Amanda Rodrigues capped a third day on the stand by sobbing through her final answers in the morning Friday and she did not return to court in the afternoon.
Her testimony contradicted several other witnesses who have offered different accounts of when she met the boxer, whether he intended to keep living with her before he died, and details of their life together in between.
Rodrigues broke down when the Gatti family lawyer asked why she wouldn't let her in-laws see their grandson, Arturo Jr.
Rodrigues is in a bitter dispute with the Gatti clan — represented by his mother Ida and brother Fabrizio — over who should get his $3.4 million fortune.
Rodrigues has a will, signed three weeks before the boxer's death in July 2009, that leaves his estate to her.
But the Gatti clan counters that he was pressured into signing that will and that a previous will, an unsigned one from 2007 that leaves everything to his family, is the valid one. They believe she should be declared ineligible to inherit the estate.
Rodrigues slammed the Gatti family in print after the boxer's death. She began to cry Friday when asked about her estrangement with the family and why she wouldn't let members see Arturo Jr.
She said she was scared they'd take her son because of their legal and personal battles following the death.
"It was hard for me. Ida thought I'd killed her son," Rodrigues said.
"I know I was not a perfect wife. I could have been better, I did a lot of bad things," the sobbing Rodrigues continued.
She testified that she never thought she'd end up alone.
Asked if she thought her former mother-in-law was simply driven by a desire for money, Rodrigues called Ida Gatti confused.
"She's in pain," Rodrigues said.
"She has no clue what's going on, she's being manipulated (by the family)."
The Gatti clan says it doesn't believe the conclusion of Brazilian authorities that he committed suicide.
Brazilian authorities are taking a second look at the case on the heels of a privately financed report by Gatti's manager; it classified his death as a homicide.
Rodrigues will return to the witness stand later. But if Rodrigues was emotional when discussing Ida Gatti, the sentiment was not reciprocal.
"She was not a good wife or mother," Ida Gatti testified Friday.
"If my son was drinking, whose fault was that? It was because of his wife."
The court also heard that some documents were found by a bailiff in Arturo Gatti's room at his mother's home and lawyers will inspect them on the weekend.
Arturo Gatti's widow says her husband informed the notary that prepared his 2009 will that he had no previous will.
A prenuptial agreement would have left Rodrigues with nothing if they divorced — not even alimony. But when the boxer died, amid their marital troubles, she was the sole heir in his latest will.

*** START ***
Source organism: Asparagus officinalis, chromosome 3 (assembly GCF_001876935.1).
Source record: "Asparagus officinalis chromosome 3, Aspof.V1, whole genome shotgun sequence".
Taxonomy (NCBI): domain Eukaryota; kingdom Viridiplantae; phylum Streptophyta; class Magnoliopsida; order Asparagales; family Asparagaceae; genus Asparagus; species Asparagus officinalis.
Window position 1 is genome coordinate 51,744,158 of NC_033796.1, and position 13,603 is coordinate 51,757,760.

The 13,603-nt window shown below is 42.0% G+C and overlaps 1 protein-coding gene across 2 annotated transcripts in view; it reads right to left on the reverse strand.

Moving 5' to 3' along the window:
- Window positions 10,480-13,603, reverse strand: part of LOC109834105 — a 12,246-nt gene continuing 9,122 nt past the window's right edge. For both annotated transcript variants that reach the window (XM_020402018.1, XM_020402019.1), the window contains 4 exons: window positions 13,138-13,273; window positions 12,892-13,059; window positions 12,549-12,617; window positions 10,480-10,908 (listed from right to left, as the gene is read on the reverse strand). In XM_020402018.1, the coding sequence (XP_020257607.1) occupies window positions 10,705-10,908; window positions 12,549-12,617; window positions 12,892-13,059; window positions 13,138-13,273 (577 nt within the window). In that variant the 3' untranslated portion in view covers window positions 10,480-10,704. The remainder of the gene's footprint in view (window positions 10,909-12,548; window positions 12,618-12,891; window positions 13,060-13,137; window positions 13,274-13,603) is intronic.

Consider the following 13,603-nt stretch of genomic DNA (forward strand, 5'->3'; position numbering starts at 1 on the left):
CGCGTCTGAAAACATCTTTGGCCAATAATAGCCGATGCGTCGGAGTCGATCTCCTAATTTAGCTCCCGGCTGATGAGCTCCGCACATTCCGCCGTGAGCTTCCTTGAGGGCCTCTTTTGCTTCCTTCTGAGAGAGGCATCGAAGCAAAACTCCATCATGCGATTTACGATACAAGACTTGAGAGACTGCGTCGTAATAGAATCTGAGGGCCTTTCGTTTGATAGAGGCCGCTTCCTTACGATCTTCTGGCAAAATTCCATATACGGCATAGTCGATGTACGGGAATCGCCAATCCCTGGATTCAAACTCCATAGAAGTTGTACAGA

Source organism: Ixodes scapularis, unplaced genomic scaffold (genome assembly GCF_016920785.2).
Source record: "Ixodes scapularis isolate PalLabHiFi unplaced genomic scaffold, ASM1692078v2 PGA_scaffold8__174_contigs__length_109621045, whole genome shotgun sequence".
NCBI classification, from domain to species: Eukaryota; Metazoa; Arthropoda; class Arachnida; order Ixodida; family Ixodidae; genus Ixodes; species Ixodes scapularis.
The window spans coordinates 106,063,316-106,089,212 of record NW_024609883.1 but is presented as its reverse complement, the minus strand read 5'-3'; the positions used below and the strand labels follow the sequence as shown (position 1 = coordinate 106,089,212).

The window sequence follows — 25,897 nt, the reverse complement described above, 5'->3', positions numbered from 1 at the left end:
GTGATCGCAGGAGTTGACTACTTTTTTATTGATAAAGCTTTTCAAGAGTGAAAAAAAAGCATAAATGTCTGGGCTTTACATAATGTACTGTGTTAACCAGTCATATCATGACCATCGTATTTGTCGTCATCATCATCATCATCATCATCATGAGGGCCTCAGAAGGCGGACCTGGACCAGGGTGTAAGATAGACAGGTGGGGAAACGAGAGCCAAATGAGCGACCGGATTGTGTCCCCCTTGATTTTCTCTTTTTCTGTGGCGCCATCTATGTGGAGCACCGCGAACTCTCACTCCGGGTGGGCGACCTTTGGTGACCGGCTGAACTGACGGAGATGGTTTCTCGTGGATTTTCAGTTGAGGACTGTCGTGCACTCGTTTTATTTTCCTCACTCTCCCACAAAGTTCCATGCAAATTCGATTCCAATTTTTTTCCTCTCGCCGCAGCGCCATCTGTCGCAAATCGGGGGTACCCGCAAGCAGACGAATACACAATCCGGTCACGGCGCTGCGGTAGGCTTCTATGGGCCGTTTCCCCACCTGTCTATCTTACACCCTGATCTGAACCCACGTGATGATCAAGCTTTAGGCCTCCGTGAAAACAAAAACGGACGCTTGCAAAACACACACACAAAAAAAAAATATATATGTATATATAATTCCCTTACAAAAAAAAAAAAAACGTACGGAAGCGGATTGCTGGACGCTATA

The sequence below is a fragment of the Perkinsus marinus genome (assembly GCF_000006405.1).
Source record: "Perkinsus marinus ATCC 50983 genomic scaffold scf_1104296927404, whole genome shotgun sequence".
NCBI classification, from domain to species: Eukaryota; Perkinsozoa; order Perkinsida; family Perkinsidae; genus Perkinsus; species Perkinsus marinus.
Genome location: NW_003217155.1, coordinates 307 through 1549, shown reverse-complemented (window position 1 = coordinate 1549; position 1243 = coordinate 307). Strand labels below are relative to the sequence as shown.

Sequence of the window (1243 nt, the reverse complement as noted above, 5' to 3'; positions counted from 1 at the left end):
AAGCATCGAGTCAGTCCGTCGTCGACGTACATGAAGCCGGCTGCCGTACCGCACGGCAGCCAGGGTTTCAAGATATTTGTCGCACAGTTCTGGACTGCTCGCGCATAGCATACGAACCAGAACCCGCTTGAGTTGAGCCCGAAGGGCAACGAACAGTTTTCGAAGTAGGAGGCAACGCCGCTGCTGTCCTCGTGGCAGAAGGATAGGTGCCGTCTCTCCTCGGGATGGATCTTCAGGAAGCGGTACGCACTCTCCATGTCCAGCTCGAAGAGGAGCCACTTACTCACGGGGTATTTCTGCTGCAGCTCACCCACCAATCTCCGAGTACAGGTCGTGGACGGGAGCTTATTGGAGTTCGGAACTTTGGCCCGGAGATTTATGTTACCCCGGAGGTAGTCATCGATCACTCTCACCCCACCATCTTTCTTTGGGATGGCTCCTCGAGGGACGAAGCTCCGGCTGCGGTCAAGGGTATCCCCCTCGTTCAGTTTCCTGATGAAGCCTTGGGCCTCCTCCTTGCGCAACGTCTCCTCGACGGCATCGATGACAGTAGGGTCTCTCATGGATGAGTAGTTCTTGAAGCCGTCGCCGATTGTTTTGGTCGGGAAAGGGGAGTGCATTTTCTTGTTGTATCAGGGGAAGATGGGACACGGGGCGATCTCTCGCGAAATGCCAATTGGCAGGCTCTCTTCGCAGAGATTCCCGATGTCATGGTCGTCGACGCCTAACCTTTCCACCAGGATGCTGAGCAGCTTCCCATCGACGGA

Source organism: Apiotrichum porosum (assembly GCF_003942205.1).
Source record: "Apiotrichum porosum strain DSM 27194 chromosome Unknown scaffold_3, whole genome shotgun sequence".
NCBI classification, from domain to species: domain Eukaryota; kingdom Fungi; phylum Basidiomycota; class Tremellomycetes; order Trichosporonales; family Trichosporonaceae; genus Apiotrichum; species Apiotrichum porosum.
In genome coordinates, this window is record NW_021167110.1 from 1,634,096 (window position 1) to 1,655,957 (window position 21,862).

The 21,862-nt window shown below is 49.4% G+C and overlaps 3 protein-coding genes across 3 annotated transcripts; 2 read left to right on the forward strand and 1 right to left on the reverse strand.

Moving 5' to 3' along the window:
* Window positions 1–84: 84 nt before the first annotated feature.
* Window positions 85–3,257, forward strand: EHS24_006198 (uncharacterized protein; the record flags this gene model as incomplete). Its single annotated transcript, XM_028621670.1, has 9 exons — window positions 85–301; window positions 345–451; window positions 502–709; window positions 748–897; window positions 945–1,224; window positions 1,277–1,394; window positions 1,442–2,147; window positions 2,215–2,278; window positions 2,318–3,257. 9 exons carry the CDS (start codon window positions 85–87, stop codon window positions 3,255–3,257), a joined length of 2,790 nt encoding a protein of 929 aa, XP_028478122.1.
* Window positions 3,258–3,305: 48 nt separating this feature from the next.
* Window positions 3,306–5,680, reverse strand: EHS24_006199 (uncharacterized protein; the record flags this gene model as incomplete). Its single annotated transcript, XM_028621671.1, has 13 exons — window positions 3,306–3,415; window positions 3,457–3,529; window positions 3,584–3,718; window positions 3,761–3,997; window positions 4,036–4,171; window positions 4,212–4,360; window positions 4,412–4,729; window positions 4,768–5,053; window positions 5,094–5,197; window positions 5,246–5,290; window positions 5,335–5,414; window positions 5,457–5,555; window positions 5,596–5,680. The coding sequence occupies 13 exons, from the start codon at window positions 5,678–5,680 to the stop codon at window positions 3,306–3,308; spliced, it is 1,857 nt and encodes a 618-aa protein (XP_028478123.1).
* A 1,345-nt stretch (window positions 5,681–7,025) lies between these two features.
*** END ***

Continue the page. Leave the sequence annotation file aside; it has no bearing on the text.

Even thought Gatti had a notary he used routinely, who worked just steps from their home and whom Rodrigues had twice used herself, she'd picked a different notary altogether.
Rodrigues testified that she plucked the name out of the phone book while searching for someone to write a travel letter for the couple's infant son.
Asked why she chose a different notary, Rodrigues replied: "I wanted to have my own."
She contradicted the notary's testimony that she came alone the first time, insisting she'd been with her husband during each visit.
Rodrigues said it was that notary, Bruce Moidel, who suggested wills. At the same time, Gatti also signed a separate fidelity agreement that would leave Rodrigues with $1 million if Gatti was ever unfaithful.
"I thought it was cute," Rodrigues said, regarding the fidelity document — a response that Justice Claudine Roy asked her to repeat.
Also Friday, Rodrigues told the court that she and Gatti were often together, despite a court order that banned them from being near each other. Gatti had been charged with domestic violence after one of their numerous disputes.
She also testified that on the day she keyed Gatti's truck following an argument as the ex-boxer and their son took refuge inside, the couple reconciled that very night and slept together.
The afternoon incident, which caused $4,000 in damages, was detailed in a police report Gatti filed that evening. The report referred to Rodigues as his ex-wife.
"I know it sounds ridiculous," Rodrigues replied when questioned about the incident by Gatti lawyer Carmine Mercadante. "That's how my relationship was — we were never mad at each other for too long."
A few days before Gatti's death at a Brazilian resort, Rodrigues says she had contacted the couple's financial advisor in New Jersey and asked him to wire $300,000 into a joint bank account because the couple planned to be in Brazil for a few months.
Rodrigues also insisted that she was supposed to move into a condominium . Gatti's friends have testified that he purchased that home only for himself and his son.
The court has heard that the day he made the offer on the $500,000 condo in Montreal's Little Italy district, a lawyer Gatti had retained called Rodrigues to inform her of his intention to divorce.
The trial continues next week.